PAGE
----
Bacharuddin Jusuf “BJ” Habibie, Indonesia’s third president, died last week at age 83. Habibie was an unexpected president. He hesitantly took over the reins of government from the second president of the Republic, Suharto, in an event televised worldwide on 21 May 1998. Unlike his predecessor, who ruled for 32 years, Habibie did not survive as president for long. His presidency – which lasted for 17 months, less one day – was the shortest in Indonesia’s history.
Nonetheless, Habibie was a president in a furious hurry, triggering the Reformasi period of change in Indonesia. He introduced a sweeping range of reforms in his brief period in government – including over then occupied East Timor – moving so quickly on so many fronts that his opponents could hardly keep up with the dizzying pace of change.
Numerous colourful stories about Habibie circulate in Indonesia. Anecdotes point to his fascination with technology, a reflection of his engineering studies in Germany and his later work with the Messerschmitt company. Habibie had arrived back in Indonesia in the mid-1970s, still in his thirties, with enthusiastic visions of the way that modern technology could boost development in his country.
Some were unkind enough to suggest that the main reason that Suharto had selected him as vice president was that it was clear that Habibie could never aspire to the presidency.
Habibie inspired thousands – young graduates, entrepreneurs, and politicians alike – to believe that bigger spending on modern technology would bring about a transformation. On hearing that Habibie had died, Professor Budy Resosudarmo, former Head of the Indonesia Project at the Australian National University, shared his memories of two encounters with Habibie which would “forever change the course of my career.”
But Habibie’s views were controversial. Economic advisers to Suharto were less impressed with Habibie’s plans to use public funds to support ambitious projects.
One striking feature of Habibie’s place in Indonesia’s political history is the close relationship he had with Suharto, although he was not dogged by the same corruption or human rights allegations. It was Suharto who had summoned Habibie back to Indonesia in 1974 to join the ranks of his “New Order” government.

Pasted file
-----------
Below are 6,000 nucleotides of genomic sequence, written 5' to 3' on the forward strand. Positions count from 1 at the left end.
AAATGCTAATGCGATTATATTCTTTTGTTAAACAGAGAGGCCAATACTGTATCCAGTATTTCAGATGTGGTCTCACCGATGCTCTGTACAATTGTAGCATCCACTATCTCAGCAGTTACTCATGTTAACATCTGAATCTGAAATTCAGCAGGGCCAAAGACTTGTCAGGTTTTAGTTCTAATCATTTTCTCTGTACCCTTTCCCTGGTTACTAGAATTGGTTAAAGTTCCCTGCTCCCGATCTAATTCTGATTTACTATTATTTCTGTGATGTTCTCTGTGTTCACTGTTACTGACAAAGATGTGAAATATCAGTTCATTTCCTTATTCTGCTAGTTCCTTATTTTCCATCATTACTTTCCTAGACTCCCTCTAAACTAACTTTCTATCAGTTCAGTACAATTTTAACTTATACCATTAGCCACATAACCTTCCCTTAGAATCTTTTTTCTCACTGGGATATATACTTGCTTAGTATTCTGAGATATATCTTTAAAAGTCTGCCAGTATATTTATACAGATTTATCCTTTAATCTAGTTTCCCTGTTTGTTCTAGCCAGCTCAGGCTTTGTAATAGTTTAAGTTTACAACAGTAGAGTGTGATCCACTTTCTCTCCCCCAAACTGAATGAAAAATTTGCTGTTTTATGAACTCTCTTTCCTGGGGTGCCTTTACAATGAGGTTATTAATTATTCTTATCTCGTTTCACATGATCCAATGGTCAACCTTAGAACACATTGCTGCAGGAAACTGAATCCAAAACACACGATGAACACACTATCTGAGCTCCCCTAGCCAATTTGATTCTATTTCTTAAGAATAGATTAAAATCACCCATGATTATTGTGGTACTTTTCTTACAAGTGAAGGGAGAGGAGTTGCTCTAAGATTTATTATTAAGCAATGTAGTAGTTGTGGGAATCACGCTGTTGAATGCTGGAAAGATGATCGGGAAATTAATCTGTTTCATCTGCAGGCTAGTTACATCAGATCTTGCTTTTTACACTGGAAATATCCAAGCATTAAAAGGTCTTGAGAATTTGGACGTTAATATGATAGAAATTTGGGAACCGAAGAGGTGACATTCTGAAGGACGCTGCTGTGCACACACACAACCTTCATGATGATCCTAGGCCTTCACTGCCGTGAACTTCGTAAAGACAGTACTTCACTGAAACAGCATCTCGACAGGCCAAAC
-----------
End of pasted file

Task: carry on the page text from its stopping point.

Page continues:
In fact, the ties between Suharto and Habibie were established many years earlier.
Suharto, as a young military officer, had been involved in operations in Makassar in South Sulawesi in early 1950. During the operations, Suharto came to know the Habibie family well because Habibie’s mother was from Yogyakarta in Java, very close to where Suharto had grown up.
A special bond was formed between Suharto and Habibie in Makassar. In his autobiography, Suharto recalls that late one night, two distressed Habibie children knocked urgently at the door of the barracks looking for help. Their father had suffered a heart attack and died during the night. Suharto was with the young Habibie as his father was dying and recalls, “He breathed his last as I was with him … I closed his eyes and prayed for mercy from God Almighty.”
These two – Suharto, age 29 at the time, and Habibie, just 13 years old – would become the second and third presidents of Indonesia.
They were an unlikely pair. Suharto had grown up as a poor village boy with no more than a modest education in Java in the 1920s and 1930s. He later rose through the ranks of the Indonesian military to become president of Indonesia in 1967.
Habibie’s background was entirely different. Habibie was non-Javanese, a civilian with a middle-class upbringing, who benefitted from the opportunity to be able to go abroad in the 1950s to Germany and graduate as an engineer.
Despite their differences, the two men worked well together. In 1978, Suharto appointed Habibie as State Minister of Research and Technology. Suharto was clearly happy with Habibie’s performance, because he reappointed him to the cabinet three more times in the period to 1998. Habibie thus served continuously as Indonesia’s minister for research and technology for 20 years during the New Order government. It was a remarkable performance.
Suharto had one final appointment for Habibie. In early 1998, in preparation for his pre-determined reselection as president by the People’s Consultative Assembly in March, Suharto let it be known that he had selected Habibie to be his vice president.
Even at that stage, many in Indonesia did not take Habibie seriously as a major political figure. Some were unkind enough to suggest that the main reason that Suharto had selected him as vice president was that it was clear that Habibie could never aspire to the presidency.
But this view – as quickly became clear in the final stage of the relationship between the two men – was quite wrong. Under extreme pressure in May 1998, Suharto bowed to the inevitable and stood down. Instead of resigning in support of Suharto, as some expected him to do, Habibie stood firm and became president.
Today, Habibie is remembered by many with great respect and affection.